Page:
In a recent poll I conducted on the Alfred Hitchcock Geek Facebook fan page, the director's spooky Gothic melodrama Rebecca (1940) stood out as a perennial favorite among Hitchcock fans. I agree with them. Rebecca is a classic Hitchcock thriller.
For those two reasons, I tend to get impatient with the common assumption -- fueled by Hitch himself -- that Rebecca and his other David O. Selznick-produced films are somehow less "Hitchcockian." To the contrary, I think that movie was a watershed for Hitch, adding undiscovered depth to his storytelling abilities.
Selznick had lured the director to America in 1939 to fulfill a seven-year contract. Before long, however, the producer and the director were at loggerheads. Hitchcock was a product of the British studio system, where producers took a hands-off approach to creative matters, entrusting them to the director. The American Selznick, by contrast, was used to operating in a world where producers exerted creative control and directors were often little more than project managers. As a result, though Hitchcock enjoyed greater access to larger budgets, star talent and other resources, his move to America must have felt a bit like a demotion. Still, regardless of their culture clash, Selznick did hire him to handle a very specific kind of movie at which the director excelled: the psychological thriller.
The producer relentlessly pushed his new hire to adhere to his vision of the film, provoking Hitch to find ways thwart those efforts. For instance, he avoided shooting extra footage that Selznick could then manipulate in the editing room. In spite of his authority on the set, Hitch hated confrontation and went to great lengths to avoid it, thus his sneaky, passive-aggressive subterfuges make for great entertainment. Yet, even if he'd rolled over and not pushed back at Selznick at all, I suspect that the resulting film would still be very Hitchcockian -- because, ultimately, that's what his boss wanted and paid him to deliver!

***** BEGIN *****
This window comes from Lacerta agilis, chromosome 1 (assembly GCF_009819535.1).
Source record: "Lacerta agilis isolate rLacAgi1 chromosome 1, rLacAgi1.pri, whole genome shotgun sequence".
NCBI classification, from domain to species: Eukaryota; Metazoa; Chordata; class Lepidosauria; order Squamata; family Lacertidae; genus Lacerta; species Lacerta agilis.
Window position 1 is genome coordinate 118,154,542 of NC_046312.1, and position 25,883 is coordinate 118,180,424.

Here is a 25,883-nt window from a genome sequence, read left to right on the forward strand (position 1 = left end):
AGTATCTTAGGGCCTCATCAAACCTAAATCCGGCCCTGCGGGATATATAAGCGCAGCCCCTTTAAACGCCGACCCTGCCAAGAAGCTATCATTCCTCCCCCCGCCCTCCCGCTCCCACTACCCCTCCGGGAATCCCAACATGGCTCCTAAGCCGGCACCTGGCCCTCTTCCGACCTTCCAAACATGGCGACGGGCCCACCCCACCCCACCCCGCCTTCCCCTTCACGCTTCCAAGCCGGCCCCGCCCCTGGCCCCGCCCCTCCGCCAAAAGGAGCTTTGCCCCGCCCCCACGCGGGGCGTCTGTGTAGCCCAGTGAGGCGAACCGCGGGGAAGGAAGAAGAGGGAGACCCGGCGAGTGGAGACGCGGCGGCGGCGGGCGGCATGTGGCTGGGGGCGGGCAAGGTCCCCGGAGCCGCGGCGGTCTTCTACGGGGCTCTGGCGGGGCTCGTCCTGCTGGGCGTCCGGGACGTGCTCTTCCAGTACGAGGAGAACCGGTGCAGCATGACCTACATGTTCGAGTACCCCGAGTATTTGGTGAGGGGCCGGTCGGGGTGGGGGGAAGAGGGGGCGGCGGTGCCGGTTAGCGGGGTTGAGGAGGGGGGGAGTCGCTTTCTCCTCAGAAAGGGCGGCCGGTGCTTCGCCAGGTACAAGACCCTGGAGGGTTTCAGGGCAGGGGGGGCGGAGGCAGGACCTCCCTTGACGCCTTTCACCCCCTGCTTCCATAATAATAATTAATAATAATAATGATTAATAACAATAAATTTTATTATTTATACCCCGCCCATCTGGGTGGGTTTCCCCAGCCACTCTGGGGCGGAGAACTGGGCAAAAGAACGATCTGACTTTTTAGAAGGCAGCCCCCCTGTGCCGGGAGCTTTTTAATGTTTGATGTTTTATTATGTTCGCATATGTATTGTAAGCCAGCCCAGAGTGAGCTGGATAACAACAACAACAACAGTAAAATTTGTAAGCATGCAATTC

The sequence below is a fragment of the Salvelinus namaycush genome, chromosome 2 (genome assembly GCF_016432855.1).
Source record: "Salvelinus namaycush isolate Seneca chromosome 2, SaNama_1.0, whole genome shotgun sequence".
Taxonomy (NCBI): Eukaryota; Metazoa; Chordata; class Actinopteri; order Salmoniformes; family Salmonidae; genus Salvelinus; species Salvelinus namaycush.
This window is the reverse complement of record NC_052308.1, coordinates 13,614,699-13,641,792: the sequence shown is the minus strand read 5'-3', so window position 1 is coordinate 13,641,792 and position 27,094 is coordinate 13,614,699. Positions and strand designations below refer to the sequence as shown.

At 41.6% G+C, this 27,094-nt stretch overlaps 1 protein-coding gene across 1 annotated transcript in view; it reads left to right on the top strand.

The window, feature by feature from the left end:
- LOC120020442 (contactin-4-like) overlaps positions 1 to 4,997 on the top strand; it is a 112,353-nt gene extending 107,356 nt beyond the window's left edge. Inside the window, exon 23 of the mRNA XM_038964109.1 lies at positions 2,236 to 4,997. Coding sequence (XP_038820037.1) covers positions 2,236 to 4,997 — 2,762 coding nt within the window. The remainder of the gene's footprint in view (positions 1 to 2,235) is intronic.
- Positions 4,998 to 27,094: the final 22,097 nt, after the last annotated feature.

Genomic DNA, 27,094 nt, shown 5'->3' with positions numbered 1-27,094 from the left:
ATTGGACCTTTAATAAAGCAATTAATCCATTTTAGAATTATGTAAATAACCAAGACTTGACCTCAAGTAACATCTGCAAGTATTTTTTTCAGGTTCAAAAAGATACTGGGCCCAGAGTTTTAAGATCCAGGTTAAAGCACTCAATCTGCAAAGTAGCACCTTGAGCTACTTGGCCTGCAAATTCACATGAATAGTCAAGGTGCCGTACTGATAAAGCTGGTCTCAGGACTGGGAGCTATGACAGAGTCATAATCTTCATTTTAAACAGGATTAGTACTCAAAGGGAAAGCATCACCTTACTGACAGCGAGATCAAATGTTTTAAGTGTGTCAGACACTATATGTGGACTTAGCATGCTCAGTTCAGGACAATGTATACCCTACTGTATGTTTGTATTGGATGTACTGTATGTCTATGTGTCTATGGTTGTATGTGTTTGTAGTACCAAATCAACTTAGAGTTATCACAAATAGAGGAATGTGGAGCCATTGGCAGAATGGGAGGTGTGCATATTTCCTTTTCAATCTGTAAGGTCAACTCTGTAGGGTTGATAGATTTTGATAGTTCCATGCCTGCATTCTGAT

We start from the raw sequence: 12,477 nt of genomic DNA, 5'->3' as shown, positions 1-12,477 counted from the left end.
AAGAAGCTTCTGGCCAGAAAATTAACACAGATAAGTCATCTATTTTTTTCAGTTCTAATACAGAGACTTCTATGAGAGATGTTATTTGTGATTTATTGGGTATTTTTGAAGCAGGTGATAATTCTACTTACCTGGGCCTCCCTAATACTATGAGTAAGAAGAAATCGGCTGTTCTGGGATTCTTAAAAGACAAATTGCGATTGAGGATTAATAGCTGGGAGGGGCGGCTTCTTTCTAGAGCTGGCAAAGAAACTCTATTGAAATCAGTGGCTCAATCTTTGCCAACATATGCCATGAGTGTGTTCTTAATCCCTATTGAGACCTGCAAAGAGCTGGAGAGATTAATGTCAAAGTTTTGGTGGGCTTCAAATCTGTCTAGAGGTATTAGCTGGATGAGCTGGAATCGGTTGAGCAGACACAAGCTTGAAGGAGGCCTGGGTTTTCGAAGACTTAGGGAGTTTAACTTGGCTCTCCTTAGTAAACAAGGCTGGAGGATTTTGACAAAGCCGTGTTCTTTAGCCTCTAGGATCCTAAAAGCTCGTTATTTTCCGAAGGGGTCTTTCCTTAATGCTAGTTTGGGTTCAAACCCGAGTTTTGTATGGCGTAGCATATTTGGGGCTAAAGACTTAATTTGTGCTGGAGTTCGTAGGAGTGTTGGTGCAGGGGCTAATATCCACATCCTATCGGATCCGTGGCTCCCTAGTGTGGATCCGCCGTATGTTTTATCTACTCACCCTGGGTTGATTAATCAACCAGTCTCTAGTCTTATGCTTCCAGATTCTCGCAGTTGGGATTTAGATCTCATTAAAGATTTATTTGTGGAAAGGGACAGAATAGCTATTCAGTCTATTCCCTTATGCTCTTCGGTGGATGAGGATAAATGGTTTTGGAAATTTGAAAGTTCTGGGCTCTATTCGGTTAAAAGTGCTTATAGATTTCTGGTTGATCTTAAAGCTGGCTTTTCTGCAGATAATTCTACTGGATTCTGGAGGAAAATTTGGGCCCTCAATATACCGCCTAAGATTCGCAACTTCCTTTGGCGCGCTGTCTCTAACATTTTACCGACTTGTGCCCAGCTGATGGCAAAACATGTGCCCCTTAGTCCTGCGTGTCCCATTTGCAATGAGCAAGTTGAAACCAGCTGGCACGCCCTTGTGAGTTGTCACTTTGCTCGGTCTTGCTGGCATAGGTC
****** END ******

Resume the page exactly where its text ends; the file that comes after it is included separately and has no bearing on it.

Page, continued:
Both men were brilliant filmmakers. Selznick had risen up through the Hollywood ranks as a story editor and knew his way around script and soundstage. The success of his Gone with the Wind, released months before Rebecca, was due to in large part to his obsessive control. Thus, their conflict wasn't between the artistic demands of a director and front office "bean counters," but rather between two seasoned, successful creative professionals, both of whom had earned their right to a certain amount of egotistical swagger.
Hitchcock actually grew under Selznick's guidance, specifically in the area of characterization. A supremely visual thinker, Hitch tended to think in terms of suspenseful or amusing episodes. His characters were often props, more-or-less , employed to move the story from one entertaining scene to the next. Rebecca departed considerably from that formula, taking Hitch deeper inside its main character, Mrs. DeWinter (Joan Fontaine) than he had ever gone. The result is a deeply moving film that earned Fontaine as well as Laurence Olivier (who played Maxim DeWinter) and Judith Anderson (as the immortally creepy Mrs. Danvers) Oscar nominations for their respective roles. And, oh yes, it also won the Academy Award for Best Picture.
Stubborn though he may have been, the lesson of characterization wasn't lost on Hitch.
It's hard to imagine that he could have plumbed the depths of such future characters as Ingrid Bergman's Alicia Huberman in Notorious (1946) or Doris Day's Jo McKenna in The Man who Knew Too Much (1956). If you want to chart Hitch's growth in this area, simply compare the characters in that latter movie to his original version, made in 1934. Both are brilliant films, but as Hitch himself described them to Francois Truffaut, "the first version is the work of a talented amateur and the second was made by a professional." Of course, credit must go to his writers for adding nuance to these and other characters; at the very least, Hitch had enough sense to bring in writers who could make up for what he may have lacked.
In other words, Hitchcock, whose films had always contained healthy dollops of psychology, became, under Selznick, more psychological than ever. Thanks to Selznick, Hitchcock dug deeper, expanding his narrative vocabulary, ultimately making his films more Hitchcockian than ever.
Creative conflicts arise all the time between talented, passionate artists. Despite those tensions (maybe even because of them), the final result can sometimes be a better work of art than would have otherwise been produced. Case in point: Rebecca.